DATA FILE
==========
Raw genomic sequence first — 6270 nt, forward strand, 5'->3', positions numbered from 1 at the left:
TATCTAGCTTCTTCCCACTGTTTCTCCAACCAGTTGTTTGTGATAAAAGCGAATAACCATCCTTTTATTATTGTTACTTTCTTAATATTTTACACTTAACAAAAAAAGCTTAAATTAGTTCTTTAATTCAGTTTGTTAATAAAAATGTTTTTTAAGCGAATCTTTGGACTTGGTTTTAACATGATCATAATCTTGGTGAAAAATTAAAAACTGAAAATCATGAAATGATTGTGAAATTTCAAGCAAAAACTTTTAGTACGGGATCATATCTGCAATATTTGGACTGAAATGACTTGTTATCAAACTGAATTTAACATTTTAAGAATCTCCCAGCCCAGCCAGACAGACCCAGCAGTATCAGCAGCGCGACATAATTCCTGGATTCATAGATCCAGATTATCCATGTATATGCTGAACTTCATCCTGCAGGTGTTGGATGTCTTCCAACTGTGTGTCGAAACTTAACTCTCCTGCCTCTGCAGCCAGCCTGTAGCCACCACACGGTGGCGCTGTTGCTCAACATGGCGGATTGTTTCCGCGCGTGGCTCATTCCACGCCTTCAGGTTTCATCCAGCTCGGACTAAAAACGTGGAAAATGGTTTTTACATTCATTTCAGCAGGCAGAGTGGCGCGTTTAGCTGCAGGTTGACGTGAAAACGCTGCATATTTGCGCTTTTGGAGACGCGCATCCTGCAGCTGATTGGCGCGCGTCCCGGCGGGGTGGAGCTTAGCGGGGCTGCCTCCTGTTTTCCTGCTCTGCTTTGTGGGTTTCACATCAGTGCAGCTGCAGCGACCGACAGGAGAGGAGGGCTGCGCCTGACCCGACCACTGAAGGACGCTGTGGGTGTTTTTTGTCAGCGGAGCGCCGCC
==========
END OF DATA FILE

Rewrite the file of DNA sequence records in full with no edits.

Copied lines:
Raw genomic sequence first — 6270 nt, forward strand, 5'->3', positions numbered from 1 at the left:
TATCTAGCTTCTTCCCACTGTTTCTCCAACCAGTTGTTTGTGATAAAAGCGAATAACCATCCTTTTATTATTGTTACTTTCTTAATATTTTACACTTAACAAAAAAAGCTTAAATTAGTTCTTTAATTCAGTTTGTTAATAAAAATGTTTTTTAAGCGAATCTTTGGACTTGGTTTTAACATGATCATAATCTTGGTGAAAAATTAAAAACTGAAAATCATGAAATGATTGTGAAATTTCAAGCAAAAACTTTTAGTACGGGATCATATCTGCAATATTTGGACTGAAATGACTTGTTATCAAACTGAATTTAACATTTTAAGAATCTCCCAGCCCAGCCAGACAGACCCAGCAGTATCAGCAGCGCGACATAATTCCTGGATTCATAGATCCAGATTATCCATGTATATGCTGAACTTCATCCTGCAGGTGTTGGATGTCTTCCAACTGTGTGTCGAAACTTAACTCTCCTGCCTCTGCAGCCAGCCTGTAGCCACCACACGGTGGCGCTGTTGCTCAACATGGCGGATTGTTTCCGCGCGTGGCTCATTCCACGCCTTCAGGTTTCATCCAGCTCGGACTAAAAACGTGGAAAATGGTTTTTACATTCATTTCAGCAGGCAGAGTGGCGCGTTTAGCTGCAGGTTGACGTGAAAACGCTGCATATTTGCGCTTTTGGAGACGCGCATCCTGCAGCTGATTGGCGCGCGTCCCGGCGGGGTGGAGCTTAGCGGGGCTGCCTCCTGTTTTCCTGCTCTGCTTTGTGGGTTTCACATCAGTGCAGCTGCAGCGACCGACAGGAGAGGAGGGCTGCGCCTGACCCGACCACTGAAGGACGCTGTGGGTGTTTTTTGTCAGCGGAGCGCCGCC